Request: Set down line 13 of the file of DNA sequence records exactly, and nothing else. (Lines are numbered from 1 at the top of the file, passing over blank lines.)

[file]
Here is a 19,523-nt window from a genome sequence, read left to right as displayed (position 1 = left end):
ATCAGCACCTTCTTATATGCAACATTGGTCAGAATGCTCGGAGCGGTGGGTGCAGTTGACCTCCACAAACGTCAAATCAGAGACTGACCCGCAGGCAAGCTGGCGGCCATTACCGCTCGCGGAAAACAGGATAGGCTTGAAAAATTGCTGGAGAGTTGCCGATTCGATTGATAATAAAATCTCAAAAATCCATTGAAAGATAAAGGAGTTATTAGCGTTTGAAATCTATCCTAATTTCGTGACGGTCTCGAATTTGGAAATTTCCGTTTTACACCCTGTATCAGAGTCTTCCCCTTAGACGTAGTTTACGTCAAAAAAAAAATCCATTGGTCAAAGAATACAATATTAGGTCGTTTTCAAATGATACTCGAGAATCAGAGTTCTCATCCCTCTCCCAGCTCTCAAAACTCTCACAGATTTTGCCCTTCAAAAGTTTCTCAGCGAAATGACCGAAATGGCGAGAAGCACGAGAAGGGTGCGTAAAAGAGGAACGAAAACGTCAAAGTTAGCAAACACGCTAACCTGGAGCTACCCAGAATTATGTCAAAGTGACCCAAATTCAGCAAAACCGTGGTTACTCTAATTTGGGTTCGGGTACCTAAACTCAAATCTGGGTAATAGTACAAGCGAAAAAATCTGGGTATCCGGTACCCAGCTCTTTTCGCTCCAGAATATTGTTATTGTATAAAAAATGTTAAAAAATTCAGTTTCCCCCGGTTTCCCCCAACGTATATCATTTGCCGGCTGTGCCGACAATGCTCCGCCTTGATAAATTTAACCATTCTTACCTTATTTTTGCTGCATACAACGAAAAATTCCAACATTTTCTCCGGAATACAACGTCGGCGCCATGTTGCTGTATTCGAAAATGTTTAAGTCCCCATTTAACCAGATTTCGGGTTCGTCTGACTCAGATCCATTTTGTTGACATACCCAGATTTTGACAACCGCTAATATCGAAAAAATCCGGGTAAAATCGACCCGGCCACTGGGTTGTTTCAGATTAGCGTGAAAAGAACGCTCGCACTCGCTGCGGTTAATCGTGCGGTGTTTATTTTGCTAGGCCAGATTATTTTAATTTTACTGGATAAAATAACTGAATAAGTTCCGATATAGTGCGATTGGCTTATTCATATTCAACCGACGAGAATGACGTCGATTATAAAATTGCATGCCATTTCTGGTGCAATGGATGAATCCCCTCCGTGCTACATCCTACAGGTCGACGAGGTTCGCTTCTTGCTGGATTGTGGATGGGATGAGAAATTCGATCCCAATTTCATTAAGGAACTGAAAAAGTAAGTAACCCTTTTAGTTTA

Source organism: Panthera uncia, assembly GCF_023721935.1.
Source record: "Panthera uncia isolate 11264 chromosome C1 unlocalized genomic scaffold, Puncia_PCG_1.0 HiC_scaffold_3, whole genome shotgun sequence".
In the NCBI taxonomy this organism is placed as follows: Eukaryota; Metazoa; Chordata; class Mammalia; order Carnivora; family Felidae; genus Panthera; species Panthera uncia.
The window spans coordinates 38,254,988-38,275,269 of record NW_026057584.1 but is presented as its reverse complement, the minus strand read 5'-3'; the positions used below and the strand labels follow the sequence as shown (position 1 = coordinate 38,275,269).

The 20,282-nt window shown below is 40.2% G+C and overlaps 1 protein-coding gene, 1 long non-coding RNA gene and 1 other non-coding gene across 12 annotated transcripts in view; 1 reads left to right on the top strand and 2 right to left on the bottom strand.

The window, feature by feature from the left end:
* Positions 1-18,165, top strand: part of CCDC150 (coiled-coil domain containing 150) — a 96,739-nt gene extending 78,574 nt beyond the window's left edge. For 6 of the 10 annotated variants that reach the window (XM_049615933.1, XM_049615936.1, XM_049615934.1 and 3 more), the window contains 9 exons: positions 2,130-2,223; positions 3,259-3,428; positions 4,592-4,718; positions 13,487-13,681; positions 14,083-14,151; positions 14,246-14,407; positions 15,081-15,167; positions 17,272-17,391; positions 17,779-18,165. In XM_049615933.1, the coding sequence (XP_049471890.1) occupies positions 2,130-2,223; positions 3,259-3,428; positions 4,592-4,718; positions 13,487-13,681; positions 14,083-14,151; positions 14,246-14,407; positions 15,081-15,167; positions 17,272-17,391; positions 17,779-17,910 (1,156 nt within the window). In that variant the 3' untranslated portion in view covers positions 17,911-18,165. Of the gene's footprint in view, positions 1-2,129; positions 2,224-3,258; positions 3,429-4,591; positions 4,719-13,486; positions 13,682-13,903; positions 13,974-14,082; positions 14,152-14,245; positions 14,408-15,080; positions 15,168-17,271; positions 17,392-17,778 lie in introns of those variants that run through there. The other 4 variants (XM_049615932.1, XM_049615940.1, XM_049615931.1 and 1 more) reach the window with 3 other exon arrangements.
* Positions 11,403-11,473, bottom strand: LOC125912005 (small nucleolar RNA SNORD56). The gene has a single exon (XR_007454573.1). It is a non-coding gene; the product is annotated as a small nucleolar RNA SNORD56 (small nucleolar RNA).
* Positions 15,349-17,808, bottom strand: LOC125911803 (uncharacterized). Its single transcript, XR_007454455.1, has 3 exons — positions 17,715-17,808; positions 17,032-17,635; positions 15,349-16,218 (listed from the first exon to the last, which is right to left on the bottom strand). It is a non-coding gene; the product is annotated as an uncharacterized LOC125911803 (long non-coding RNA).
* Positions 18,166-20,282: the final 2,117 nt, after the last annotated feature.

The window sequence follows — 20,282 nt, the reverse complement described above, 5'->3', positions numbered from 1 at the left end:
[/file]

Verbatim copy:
The window sequence follows — 20,282 nt, the reverse complement described above, 5'->3', positions numbered from 1 at the left end: